A study published this month in the journal Frontiers in Marine Science reveals that disturbing the seabed, through activities such as trawling, could increase the scale and speed of climate change.
Scientists, including from British Antarctic Survey (BAS), systematically surveyed animals living at 17 different sites on the Arctic ocean floor. They found that they are storing more carbon than previously thought.
The researchers looked at a variety of seabed habitats, including troughs and shallower water, during two cruises on board RRS James Clark Ross in 2017 and 2019. They took almost 1000 photos of the seabed floor using an underwater camera, and analyzed these to see what creatures were present in each habitat. The team also collected samples to see how much carbon they contain.”
“Previous estimates have underestimated how much carbon is being removed by marine life because they were based on data from troughs on the ocean floor. We systematically assessed a wider range of seafloor sites and found that far more carbon is being removed in continental shelf waters,” said Dr Terri Souster, the study’s lead investigator, at The Arctic University of Norway.
Seafloor animals, such as corals, sponges, snails and others, extract carbon from their food and the surrounding water to grow and build their skeletons. When they die, their bodies are buried in sediments on the ocean floor, permanently locking away much of the carbon they contain.
Carbon captured and stored by life in the world’s oceans and coastal wetlands is known as blue carbon, and plays a critical role in reducing the amount of carbon in our atmosphere. Polar coastal ecosystems store much less carbon than mangroves and seagrass meadows per unit area but are huge in area and some are increasing in response to ice loss so are important like terrestrial forests. Learning more about these alternative and emerging marine carbon sinks is therefore important.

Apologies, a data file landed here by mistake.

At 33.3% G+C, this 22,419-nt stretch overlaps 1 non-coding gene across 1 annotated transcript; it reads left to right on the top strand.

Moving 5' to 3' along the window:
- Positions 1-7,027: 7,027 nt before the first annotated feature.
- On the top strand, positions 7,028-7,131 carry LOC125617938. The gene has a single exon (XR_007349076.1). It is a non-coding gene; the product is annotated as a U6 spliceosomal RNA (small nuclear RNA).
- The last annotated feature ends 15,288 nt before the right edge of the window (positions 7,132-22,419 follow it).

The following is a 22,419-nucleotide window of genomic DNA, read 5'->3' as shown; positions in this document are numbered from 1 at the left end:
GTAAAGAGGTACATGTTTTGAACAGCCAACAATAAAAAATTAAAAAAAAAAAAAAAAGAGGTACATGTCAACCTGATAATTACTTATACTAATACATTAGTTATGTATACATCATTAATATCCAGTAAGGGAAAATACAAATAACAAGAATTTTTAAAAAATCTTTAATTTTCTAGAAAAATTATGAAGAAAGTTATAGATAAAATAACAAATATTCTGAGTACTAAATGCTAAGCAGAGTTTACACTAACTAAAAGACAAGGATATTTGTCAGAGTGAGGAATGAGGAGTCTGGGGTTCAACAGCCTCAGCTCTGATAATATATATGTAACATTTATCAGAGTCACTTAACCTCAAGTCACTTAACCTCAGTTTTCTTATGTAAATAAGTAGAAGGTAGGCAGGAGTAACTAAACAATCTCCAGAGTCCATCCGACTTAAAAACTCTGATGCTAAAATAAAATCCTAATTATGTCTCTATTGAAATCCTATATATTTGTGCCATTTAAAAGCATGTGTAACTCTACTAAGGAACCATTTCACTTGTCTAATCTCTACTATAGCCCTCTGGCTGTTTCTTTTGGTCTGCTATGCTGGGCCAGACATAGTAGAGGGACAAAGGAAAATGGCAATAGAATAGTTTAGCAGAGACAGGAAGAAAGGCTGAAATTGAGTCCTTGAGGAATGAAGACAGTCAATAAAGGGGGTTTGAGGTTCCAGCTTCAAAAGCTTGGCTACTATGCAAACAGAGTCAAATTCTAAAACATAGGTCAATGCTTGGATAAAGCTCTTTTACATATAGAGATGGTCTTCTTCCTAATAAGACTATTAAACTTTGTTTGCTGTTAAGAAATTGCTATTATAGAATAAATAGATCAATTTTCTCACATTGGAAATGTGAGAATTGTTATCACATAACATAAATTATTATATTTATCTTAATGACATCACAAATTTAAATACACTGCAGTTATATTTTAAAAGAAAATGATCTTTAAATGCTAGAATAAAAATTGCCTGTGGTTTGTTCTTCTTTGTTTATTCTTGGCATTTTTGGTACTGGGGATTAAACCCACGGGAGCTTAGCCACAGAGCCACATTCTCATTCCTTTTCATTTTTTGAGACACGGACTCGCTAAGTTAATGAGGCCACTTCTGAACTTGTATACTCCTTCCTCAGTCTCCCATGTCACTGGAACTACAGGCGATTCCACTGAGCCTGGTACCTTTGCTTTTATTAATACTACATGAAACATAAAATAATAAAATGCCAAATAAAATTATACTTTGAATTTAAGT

During the 2022 United Nations biodiversity conference, governments agreed on a target of protecting at least 30% of the world’s waters by 2030.
Dr Dave Barnes, a marine biologist and expert in blue carbon and co-author on the study, at BAS says: This study highlights how little we know about functionality of life in the deep, how it affects the global carbon cycle and the benefits nature in the ocean brings society.
“We don’t know which deeper seabed areas store most carbon, so we don’t know what areas we need to prioritise for conservation. Commercial exploitation is racing ahead before we even know what we will be damaging and losing.”
The study, which spanned 17 sites in the Barents Sea north of Norway, could inform current political debates about bottom trawling and deep sea mining. Earlier this month, Norway became the first country in the world to move forward with commercial-scale deep-sea mining, inviting companies to apply for mining permits in its national waters. Supporters of the practice argue that it is a cheaper and less environmentally harmful than opening up new mines on land to meet the world’s growing demand for rare minerals that are crucial for the green energy transition.
While some governments have called for an international moratorium on seabed mining until scientific gaps have been filled, others have started taking steps towards launching mining operations of their own. The International Seabed Authority is currently drafting regulations that could eventually allow seabed mining in international waters.
Quantifying zoobenthic blue carbon storage across habitats within the Arctic’s Barents Sea by Souster, T., Barnes, D.K.A., et al. is published in Frontiers in Marine Science.